It’s shortly after 2 p.m. on a summer day, and Hopkins spine surgeon Jay Khanna, associate professor of orthopaedic surgery and biomedical engineering, is completing his third delicate spine surgery of the day. At his side is John-William Sidhom, a master’s student in the Johns Hopkins Center for Bioengineering Innovation & Design (CBID) program, who has been observing Khanna’s every move.
Sidhom studied biomedical engineering as an undergraduate at University of Michigan and already has one U.S. patent on an orthopedic technology under his belt. Today he stands on a step stool watching as Khanna deftly removes a severely herniated disk from the neck of a 47-year-old woman. Then, using a drill, Khanna flattens the endplates of the vertebral bodies, above and below the disk space, to make room for placement of a bone graft.
For a student intent on attending medical school, Sidhom is exhilarated by this opportunity to work alongside top Hopkins physicians as part of his yearlong master’s program in medical innovation. But at Good Samaritan Hospital in Baltimore County, he isn’t in the operating room to learn the finer points of surgery. He is looking at the entire surgical process—at the tools, the monitors, the materials—as an engineer. In operating rooms across Johns Hopkins Hospital and other facilities, his 15 CBID classmates are undertaking similar investigations. Their goal: to engineer new tools and methods that will improve the way health care is delivered.
“I can give most clinicians a problem, and they think about it in the same way every time. In a sense, our ability to innovate is constrained by our medical education,” says Khanna, who has served for three years as CBID’s clinical director.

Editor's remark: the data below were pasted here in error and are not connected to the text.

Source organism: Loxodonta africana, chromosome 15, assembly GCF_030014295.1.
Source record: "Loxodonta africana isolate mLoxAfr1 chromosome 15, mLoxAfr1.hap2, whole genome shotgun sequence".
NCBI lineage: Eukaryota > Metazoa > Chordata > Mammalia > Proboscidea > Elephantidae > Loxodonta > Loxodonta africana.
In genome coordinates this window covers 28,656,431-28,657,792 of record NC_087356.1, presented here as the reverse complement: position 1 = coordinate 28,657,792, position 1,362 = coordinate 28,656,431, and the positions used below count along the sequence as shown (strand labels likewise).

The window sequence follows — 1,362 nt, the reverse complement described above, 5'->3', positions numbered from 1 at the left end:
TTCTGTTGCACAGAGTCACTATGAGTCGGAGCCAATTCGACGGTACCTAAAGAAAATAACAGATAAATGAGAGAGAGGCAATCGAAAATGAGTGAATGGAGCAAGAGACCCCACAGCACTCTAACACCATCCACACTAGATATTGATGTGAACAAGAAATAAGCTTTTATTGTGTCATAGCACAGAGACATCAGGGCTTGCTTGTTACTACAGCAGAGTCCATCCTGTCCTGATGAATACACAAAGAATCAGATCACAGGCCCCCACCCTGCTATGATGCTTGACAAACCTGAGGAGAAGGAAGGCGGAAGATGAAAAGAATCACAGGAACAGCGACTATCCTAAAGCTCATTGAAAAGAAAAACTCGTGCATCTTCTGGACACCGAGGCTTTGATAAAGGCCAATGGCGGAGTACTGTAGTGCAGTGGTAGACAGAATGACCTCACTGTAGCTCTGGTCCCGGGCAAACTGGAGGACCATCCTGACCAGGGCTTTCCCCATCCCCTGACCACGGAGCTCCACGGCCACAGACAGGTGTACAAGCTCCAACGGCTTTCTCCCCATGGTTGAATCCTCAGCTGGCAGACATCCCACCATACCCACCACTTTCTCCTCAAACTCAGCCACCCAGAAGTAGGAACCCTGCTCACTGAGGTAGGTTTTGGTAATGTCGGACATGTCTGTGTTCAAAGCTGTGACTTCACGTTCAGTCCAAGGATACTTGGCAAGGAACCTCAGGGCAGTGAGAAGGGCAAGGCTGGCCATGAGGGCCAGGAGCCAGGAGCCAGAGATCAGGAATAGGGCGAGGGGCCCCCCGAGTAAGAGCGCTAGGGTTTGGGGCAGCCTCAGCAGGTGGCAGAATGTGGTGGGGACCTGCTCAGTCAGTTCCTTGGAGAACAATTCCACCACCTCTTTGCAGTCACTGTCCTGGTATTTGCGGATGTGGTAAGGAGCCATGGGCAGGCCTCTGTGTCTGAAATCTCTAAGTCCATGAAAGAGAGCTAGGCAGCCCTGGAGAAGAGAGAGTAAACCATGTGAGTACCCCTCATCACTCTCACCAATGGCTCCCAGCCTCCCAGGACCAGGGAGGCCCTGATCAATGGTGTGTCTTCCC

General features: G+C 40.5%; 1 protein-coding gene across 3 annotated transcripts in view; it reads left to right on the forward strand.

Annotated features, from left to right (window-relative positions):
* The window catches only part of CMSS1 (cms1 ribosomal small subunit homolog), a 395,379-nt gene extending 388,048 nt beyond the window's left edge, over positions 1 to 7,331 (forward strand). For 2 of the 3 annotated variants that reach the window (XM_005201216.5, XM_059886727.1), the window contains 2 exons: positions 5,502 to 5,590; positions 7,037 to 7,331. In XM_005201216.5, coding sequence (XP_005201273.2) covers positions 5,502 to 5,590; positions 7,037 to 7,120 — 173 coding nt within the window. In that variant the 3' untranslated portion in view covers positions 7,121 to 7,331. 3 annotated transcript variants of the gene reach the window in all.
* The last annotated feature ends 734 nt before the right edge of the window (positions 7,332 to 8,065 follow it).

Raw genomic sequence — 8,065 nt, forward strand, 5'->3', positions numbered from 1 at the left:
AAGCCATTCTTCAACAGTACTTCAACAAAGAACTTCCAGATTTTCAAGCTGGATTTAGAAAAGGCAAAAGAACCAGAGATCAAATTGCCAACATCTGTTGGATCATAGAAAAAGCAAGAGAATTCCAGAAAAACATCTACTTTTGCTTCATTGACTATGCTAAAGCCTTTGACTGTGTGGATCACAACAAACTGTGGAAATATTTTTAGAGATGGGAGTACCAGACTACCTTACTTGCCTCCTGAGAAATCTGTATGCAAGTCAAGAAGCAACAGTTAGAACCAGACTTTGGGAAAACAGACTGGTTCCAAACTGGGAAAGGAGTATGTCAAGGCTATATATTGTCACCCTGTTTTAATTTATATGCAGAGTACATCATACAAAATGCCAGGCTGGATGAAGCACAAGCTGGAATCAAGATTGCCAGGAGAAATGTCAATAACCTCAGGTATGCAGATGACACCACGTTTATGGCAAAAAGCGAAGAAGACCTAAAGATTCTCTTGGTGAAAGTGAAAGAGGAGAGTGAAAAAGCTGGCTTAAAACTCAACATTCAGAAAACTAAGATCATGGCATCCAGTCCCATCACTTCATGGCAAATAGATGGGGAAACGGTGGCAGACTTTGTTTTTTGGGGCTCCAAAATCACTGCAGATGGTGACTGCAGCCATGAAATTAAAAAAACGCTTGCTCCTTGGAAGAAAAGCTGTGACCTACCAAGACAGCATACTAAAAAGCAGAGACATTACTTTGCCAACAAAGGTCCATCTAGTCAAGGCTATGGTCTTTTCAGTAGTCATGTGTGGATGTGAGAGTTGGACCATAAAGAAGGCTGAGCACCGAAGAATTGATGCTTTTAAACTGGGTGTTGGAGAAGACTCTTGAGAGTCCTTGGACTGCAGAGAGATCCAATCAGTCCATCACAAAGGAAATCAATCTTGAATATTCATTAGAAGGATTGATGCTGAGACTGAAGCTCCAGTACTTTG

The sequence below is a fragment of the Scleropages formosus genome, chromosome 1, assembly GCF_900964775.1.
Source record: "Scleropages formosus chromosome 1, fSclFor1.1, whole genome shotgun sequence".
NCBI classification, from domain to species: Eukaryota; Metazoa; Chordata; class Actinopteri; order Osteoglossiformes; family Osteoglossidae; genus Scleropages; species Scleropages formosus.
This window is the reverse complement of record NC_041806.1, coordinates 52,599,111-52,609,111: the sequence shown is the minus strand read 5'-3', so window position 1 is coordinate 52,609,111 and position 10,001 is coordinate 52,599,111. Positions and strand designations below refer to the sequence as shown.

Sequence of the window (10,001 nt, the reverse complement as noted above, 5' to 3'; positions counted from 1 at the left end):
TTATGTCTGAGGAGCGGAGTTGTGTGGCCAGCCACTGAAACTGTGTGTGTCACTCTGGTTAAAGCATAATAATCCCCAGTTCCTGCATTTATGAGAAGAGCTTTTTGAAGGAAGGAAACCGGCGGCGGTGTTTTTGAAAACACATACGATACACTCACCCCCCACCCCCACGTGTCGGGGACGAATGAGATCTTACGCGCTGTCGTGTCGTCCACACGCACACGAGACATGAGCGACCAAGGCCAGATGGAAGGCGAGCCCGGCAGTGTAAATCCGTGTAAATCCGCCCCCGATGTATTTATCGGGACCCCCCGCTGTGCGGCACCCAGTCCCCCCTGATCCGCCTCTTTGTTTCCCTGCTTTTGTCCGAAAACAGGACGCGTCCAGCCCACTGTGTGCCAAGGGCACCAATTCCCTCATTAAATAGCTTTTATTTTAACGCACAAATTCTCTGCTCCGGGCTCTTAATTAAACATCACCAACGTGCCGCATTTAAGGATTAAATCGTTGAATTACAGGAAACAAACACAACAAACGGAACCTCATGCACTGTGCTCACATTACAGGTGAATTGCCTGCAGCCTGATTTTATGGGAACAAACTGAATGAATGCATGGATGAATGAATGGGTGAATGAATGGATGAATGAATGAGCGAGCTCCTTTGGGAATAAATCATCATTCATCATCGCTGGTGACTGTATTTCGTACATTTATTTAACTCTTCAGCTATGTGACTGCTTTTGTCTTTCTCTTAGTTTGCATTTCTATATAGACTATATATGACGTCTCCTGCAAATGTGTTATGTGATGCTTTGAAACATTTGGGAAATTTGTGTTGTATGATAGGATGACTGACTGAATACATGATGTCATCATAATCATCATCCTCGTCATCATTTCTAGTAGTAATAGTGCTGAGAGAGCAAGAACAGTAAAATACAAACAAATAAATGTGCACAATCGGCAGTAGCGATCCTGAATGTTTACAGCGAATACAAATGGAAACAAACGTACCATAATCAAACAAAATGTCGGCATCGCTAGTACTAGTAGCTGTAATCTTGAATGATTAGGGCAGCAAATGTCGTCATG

“But our young engineers are incredibly intelligent, nimble, and solution-oriented. They think outside the box, and they just come at things in a different way,” he says.
This eight-week stint spent inside Johns Hopkins Hospital is one key to the success of the CBID program, which already has hit a few home runs. From student projects, for example, has grown Cortical Concepts’ specialized pedicle screw that allows surgeons to operate more easily on patients with osteoporosis, as well as BOSS Medical’s novel method to retrieve bone for grafting.
Over the next nine months, Sidhom and his master’s classmates will draw on what they’ve learned here at the hospital as they work in design teams to create innovations for the high-tech medical device market in the U.S., as well as global health projects for developing countries.
As Sidhom takes a break from observing everything from joint replacements to spine surgery, he says: “Our professors have asked us to remain open-minded. So I’m taking a broad view, to see if we can come up with an innovative way to improve an area of medicine.”